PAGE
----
Connecticut State Police saved 268 lives with opioid reversal medication

HARTFORD (AP) — A 4-year-old program that provides Connecticut state troopers with training and equipment to reverse opioid overdoses is being credited with saving 268 lives.

Democratic Gov. Dannel P. Malloy signed legislation in 2014 that created the program, modifying an existing law that allowed only licensed health care practitioners to administer Naloxone Hydrochloride, commonly known as Narcan.

The updated law authorizes anyone to administer an opioid antagonist as long as they believe in good faith the person receiving the drug is experience an overdose.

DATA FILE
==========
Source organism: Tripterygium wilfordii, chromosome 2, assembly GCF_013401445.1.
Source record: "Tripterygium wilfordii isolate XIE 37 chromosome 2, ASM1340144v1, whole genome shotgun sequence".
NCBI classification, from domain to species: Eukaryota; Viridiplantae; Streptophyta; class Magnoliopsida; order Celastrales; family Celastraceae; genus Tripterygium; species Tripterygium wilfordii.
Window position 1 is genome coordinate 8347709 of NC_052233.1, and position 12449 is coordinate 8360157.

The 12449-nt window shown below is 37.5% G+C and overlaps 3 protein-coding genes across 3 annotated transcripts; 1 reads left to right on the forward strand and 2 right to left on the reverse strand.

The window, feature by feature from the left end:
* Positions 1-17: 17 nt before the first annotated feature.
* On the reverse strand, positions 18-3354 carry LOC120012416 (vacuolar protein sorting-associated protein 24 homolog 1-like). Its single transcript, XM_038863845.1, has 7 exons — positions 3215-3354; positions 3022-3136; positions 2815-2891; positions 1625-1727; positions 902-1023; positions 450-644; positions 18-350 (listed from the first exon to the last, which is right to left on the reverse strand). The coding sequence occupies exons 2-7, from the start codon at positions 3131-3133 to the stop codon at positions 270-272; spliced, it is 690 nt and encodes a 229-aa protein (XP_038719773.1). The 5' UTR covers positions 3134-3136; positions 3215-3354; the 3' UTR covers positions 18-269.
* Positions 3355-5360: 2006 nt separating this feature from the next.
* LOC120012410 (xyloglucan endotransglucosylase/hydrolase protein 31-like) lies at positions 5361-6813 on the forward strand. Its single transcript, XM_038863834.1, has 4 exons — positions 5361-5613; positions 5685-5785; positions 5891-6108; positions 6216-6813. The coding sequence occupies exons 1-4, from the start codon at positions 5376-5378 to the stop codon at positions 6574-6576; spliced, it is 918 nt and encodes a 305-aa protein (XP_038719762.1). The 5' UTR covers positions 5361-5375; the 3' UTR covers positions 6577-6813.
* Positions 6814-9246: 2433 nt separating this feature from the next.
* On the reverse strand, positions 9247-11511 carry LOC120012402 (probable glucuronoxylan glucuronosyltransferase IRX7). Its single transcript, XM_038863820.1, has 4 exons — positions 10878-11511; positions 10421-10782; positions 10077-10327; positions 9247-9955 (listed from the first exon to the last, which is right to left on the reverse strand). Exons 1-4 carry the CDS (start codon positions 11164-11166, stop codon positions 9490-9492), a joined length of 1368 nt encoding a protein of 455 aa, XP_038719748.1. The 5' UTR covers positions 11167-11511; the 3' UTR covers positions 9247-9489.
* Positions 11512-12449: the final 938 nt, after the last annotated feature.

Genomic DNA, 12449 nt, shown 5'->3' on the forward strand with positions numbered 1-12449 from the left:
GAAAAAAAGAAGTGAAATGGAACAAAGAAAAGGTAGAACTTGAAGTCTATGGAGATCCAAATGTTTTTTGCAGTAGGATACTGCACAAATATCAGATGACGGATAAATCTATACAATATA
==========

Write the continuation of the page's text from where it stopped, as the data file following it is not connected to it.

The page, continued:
The state's Department of Emergency Services and Public Protection began requiring all state troopers to be trained to administer Narcan, in the form of a nasal spray, because police are often the first to arrive on the scene.

DESP is providing similar training to local police departments.

 

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